|US4699285 *||Jan 22, 1986||Oct 13, 1987||Astraplastique & Societe Anonyme Des Eaux Minerales D'evian||Closure device for bottles comprising a screwable cap|
|US4771905 *||Jun 17, 1987||Sep 20, 1988||Astra Plastique||Tight screw cap for threaded container neck|
|US4773560 *||Jul 31, 1987||Sep 27, 1988||Henkel Kommanditgesellschaft Auf Aktien||Measuring cup closure and method for fitting the closure|
|US4823967 *||Jun 17, 1987||Apr 25, 1989||Tri-Tech Systems International Inc.||Closure for container and method for forming the closure|
|US4830234 *||Jun 20, 1988||May 16, 1989||Astra Plastique||Metering pouring stopper for container with threaded neck and lateral handle|
|US4917270 *||Jun 29, 1988||Apr 17, 1990||Societe De Conseils Et D'etudes Des Emballages S.C.E.E.||Closure device with pouring nozzle and pouring spout metering stopper|
|US4974749 *||Nov 16, 1988||Dec 4, 1990||Colgate-Palmolive Co.||Dripless measuring cup for closure assembly|
|AU209870A *||Title not available|
|BE621770A *||Title not available|
|DE1218933B *||Apr 8, 1963||Jun 8, 1966||Metal Containers Ltd||Behaelterverschluss|
|GB812090A *||Title not available|
|GB1039022A *||Title not available|
|Citing Patent||Filing date||Publication date||Applicant||Title|
|US5664471 *||Oct 20, 1995||Sep 9, 1997||Graham Engineering Corporation||Apparatus for trimming the neck of blow molded plastic bottles and method|
|US5682804 *||Oct 20, 1995||Nov 4, 1997||Graham Engineering Corporation||Apparatus for trimming the neck of blow molded plastic bottles and method|
|US5749275 *||Sep 14, 1995||May 12, 1998||Graham Engineering Corporation||Apparatus for trimming the neck of blow molded plastic bottles and method|
|US5791217 *||Mar 31, 1997||Aug 11, 1998||Graham Engineering Corporation||Method for trimming the neck of blow molded plastic bottles|
|US5855299 *||Apr 4, 1997||Jan 5, 1999||Graham Packaging Corporation||Plastic container dispensing fitment|
|US5868283 *||Jul 2, 1996||Feb 9, 1999||Lever Brothers Company, Division Of Conopco, Inc.||Reclosable closure and bottle|
|US5908127 *||Oct 31, 1997||Jun 1, 1999||Tropicana Products, Inc.||Load bearing polymeric container|
|US6053375 *||Oct 27, 1998||Apr 25, 2000||The Procter & Gamble Company||Non-resealable, snap-fitted closure|
|US6062409 *||May 1, 1998||May 16, 2000||Crown Cork & Seal Technologies Corporation||Hot fill plastic container having spaced apart arched ribs|
|US6105801 *||Aug 4, 1999||Aug 22, 2000||Rexam Medical Packaging, Inc.||Container having collapsible neck finish|
|US6264050 *||Oct 6, 1998||Jul 24, 2001||Plastipak Packaging, Inc.||Container with improved neck portion and method for making the same|
|US6347717||May 15, 2000||Feb 19, 2002||Crown Cork & Seal Technologies Corporation||Hot fill plastic container having spaced apart arched ribs|
|US6530500||Jul 8, 1999||Mar 11, 2003||The Sherwin-Williams Company||Storage and dispensing container for viscous fluids, paints and the like, and method of minimizing dripping|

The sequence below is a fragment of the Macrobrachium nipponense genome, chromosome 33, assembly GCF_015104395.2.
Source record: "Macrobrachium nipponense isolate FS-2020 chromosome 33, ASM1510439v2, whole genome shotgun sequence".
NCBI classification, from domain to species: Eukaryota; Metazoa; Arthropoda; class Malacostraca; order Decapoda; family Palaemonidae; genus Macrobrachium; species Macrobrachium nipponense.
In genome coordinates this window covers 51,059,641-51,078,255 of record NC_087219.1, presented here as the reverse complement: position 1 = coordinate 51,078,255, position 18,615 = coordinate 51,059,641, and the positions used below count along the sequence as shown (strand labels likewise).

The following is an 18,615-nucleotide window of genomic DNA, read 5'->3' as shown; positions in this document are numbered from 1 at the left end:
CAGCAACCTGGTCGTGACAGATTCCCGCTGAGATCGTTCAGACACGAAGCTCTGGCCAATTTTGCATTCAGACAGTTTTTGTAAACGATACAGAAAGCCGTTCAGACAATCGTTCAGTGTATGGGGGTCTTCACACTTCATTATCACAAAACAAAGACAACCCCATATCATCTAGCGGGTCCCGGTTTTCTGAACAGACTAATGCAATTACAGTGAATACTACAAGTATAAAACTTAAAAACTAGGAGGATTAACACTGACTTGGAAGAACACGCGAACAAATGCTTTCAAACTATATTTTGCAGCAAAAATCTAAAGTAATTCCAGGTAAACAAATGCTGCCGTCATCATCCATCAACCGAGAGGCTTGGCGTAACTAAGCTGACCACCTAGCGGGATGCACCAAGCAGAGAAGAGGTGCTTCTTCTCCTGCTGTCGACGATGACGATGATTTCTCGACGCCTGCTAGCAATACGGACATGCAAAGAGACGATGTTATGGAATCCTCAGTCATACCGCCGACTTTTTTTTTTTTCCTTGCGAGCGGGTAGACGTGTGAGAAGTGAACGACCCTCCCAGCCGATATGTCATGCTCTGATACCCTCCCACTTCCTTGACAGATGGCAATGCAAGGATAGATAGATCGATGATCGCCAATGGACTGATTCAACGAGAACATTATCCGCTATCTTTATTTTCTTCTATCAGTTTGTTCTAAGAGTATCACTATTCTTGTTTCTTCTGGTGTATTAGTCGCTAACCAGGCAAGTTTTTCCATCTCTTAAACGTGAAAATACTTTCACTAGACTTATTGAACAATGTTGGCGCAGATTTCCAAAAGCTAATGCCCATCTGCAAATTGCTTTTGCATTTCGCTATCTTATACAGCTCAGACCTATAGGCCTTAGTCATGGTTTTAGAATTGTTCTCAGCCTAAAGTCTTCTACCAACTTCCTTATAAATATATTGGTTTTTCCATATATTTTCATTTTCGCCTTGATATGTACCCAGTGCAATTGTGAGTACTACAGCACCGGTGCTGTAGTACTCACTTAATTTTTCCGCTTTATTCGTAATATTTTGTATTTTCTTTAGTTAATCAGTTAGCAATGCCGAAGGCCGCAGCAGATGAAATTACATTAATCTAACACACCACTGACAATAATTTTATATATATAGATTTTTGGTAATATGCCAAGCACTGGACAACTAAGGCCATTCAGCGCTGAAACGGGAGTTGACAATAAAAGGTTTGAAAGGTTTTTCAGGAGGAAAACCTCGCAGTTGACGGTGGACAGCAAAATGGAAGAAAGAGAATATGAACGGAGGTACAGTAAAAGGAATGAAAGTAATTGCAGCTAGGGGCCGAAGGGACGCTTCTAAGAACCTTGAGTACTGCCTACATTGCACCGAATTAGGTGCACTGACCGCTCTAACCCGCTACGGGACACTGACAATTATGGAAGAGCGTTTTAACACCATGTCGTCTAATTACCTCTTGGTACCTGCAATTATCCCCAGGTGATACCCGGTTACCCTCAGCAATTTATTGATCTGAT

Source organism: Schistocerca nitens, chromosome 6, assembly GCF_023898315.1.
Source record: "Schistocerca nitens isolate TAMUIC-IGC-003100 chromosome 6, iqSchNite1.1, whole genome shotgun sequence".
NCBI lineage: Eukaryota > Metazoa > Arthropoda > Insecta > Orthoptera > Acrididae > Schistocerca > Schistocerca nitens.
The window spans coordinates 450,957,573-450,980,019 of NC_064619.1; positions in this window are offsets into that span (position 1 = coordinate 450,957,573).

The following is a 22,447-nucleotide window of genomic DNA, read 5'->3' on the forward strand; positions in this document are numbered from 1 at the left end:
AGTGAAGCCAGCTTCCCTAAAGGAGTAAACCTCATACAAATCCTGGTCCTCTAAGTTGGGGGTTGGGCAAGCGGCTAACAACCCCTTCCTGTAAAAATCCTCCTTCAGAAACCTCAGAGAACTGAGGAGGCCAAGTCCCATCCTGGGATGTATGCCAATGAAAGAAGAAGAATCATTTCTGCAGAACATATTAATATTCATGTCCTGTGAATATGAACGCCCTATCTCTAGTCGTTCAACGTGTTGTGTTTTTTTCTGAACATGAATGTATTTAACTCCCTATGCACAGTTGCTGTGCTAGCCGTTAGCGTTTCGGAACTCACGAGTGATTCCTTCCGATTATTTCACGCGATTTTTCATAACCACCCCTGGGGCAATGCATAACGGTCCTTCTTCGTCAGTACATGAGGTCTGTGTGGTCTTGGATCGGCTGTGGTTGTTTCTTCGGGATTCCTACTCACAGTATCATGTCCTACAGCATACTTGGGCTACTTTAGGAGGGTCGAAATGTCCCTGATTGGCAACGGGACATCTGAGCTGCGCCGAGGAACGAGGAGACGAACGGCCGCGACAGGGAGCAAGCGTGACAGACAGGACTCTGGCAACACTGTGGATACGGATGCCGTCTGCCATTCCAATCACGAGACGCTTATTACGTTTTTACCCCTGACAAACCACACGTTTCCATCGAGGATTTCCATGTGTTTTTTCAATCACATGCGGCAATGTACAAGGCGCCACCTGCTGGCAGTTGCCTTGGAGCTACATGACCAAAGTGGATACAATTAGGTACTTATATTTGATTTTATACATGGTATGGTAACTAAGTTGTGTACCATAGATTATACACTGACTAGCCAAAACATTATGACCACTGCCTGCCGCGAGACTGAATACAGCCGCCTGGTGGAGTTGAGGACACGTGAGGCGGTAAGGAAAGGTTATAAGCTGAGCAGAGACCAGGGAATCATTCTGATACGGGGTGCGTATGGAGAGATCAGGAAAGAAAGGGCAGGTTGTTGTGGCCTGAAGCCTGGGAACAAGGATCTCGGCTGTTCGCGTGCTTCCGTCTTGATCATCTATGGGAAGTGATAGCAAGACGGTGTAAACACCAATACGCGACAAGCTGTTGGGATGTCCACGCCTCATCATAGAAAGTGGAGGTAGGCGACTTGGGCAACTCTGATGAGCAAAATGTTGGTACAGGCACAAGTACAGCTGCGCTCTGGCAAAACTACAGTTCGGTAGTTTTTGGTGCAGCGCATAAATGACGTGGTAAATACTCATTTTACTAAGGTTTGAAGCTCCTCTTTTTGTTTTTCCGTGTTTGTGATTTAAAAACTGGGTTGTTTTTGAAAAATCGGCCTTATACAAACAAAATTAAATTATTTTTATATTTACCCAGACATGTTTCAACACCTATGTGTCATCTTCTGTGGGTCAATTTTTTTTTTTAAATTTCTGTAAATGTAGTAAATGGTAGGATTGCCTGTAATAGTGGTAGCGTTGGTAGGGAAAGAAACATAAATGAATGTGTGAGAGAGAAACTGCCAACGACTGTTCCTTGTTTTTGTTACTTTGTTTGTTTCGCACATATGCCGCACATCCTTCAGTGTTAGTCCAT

|US6634525||Dec 5, 2002||Oct 21, 2003||The Sherwin-Williams Company||Storage and dispensing container for paint|
|US6659310||Mar 14, 2000||Dec 9, 2003||The Dial Corporation||Product dispensing and drainback fitting|
|US6817479 *||Feb 22, 2000||Nov 16, 2004||Crown Cork & Seal Technologies Corporation||Closure and a liner having a sealing flange with an inwardly directed unflattened fold|
|US6843389||Jul 19, 2002||Jan 18, 2005||Rieke Corporation||Sealing mechanisms for use in liquid-storage containers|
|US6854617||Mar 21, 2003||Feb 15, 2005||Rieke Corporation||Blow-molded paint container|
|US6896156||Jul 2, 2003||May 24, 2005||The Sherwin-Williams Company||Plastic paint container having a cube-shaped body|
|US6997354||Feb 13, 2003||Feb 14, 2006||Rieke Corporation||Sealing mechanisms for use in liquid-storage containers|
|US7032756||Apr 11, 2000||Apr 25, 2006||Wylie Arun M||Container|
|US7040509||Jul 19, 2002||May 9, 2006||Rieke Corporation||Container for liquids, including sealing mechanisms|
|US7108149||Aug 24, 2004||Sep 19, 2006||Rieke Corporation||Blow-molded paint container|
|US7175051||Jul 11, 2005||Feb 13, 2007||Rieke Corporation||Container for liquids, including sealing mechanisms|
|US7216779||Aug 24, 2004||May 15, 2007||Rieke Corporation||Sealing mechanisms for use in liquid-storage containers|
|US7347343||Nov 5, 2002||Mar 25, 2008||Rieke Corporation||Container for liquids, including sealing mechanisms|
|US7677423||Feb 14, 2006||Mar 16, 2010||Rieke Corporation||Sealing mechanisms for use in liquid-storage containers|
|US7703641||May 30, 2003||Apr 27, 2010||The Sherwin-Williams Company||Storage and dispensing container for paint|
|US8845602 *||Nov 5, 2007||Sep 30, 2014||Prevor International||Individual portable device for eye bath|
|US20020195471 *||Apr 18, 2002||Dec 26, 2002||Nottingham John R.||Container and lid assembly|
|US20030188986 *||Apr 11, 2000||Oct 9, 2003||Wylie Arun M.||Container|
|US20040011811 *||Jul 19, 2002||Jan 22, 2004||Mclelland Douglas M.||Container for liquids, including sealing mechanisms|
|US20040011812 *||Jul 19, 2002||Jan 22, 2004||Kasting Thomas P.||Sealing mechanisms for use in liquid-storage containers|
|US20040011825 *||Nov 5, 2002||Jan 22, 2004||Mclelland Douglas M.||Container for liquids, including sealing mechanisms|